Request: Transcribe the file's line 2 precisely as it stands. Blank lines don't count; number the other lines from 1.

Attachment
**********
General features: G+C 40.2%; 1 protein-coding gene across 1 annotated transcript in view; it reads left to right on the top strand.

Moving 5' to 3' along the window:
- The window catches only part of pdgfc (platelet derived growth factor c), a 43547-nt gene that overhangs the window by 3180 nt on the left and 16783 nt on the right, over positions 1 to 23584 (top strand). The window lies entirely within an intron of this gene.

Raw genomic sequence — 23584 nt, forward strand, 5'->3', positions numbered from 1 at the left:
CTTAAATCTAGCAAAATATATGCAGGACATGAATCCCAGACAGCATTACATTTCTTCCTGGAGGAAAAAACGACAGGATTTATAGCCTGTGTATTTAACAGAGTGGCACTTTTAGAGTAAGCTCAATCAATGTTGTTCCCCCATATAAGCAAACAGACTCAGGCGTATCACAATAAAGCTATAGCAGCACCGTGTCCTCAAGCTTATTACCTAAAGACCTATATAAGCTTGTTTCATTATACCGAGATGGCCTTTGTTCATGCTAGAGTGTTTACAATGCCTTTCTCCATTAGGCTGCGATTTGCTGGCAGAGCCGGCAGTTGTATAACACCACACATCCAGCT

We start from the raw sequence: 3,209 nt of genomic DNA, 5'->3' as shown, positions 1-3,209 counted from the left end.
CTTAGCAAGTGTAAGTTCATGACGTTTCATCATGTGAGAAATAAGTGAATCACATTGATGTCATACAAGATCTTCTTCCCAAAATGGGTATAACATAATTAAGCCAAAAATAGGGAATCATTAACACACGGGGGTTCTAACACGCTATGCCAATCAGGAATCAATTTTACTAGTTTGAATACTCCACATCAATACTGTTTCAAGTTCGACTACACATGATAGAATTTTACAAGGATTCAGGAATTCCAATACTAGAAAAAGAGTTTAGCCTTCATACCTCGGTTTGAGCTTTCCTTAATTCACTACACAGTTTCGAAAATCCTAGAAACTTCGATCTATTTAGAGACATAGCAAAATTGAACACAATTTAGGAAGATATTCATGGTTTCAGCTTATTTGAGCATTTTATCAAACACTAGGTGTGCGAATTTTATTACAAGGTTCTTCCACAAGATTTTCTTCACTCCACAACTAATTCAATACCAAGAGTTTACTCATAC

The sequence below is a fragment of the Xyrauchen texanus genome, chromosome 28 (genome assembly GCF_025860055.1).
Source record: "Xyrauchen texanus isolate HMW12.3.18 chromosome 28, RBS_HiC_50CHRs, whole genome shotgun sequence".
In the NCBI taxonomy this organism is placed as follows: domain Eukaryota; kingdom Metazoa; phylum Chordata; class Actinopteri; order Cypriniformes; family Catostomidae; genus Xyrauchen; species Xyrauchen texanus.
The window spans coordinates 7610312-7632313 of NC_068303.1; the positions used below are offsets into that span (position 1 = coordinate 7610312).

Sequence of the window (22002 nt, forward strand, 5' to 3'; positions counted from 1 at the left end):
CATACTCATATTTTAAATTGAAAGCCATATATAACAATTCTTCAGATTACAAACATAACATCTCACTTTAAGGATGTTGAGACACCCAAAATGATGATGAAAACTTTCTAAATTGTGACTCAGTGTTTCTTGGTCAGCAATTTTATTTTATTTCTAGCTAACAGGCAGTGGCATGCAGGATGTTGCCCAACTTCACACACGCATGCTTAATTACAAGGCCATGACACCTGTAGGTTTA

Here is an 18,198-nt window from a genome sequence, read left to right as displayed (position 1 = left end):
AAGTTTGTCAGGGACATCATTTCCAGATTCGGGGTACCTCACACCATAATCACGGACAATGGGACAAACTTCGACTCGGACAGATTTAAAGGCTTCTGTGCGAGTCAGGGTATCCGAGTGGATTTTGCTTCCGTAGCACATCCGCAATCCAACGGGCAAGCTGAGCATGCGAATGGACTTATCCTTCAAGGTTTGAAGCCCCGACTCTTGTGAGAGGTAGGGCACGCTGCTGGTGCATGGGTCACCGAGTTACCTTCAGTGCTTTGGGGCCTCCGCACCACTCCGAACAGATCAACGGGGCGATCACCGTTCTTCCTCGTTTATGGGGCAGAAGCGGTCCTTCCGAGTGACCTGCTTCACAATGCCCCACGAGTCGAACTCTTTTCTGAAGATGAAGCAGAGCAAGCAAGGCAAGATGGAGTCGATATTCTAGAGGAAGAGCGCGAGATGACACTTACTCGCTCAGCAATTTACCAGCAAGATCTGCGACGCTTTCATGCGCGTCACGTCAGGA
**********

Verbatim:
Moving 5' to 3' along the window: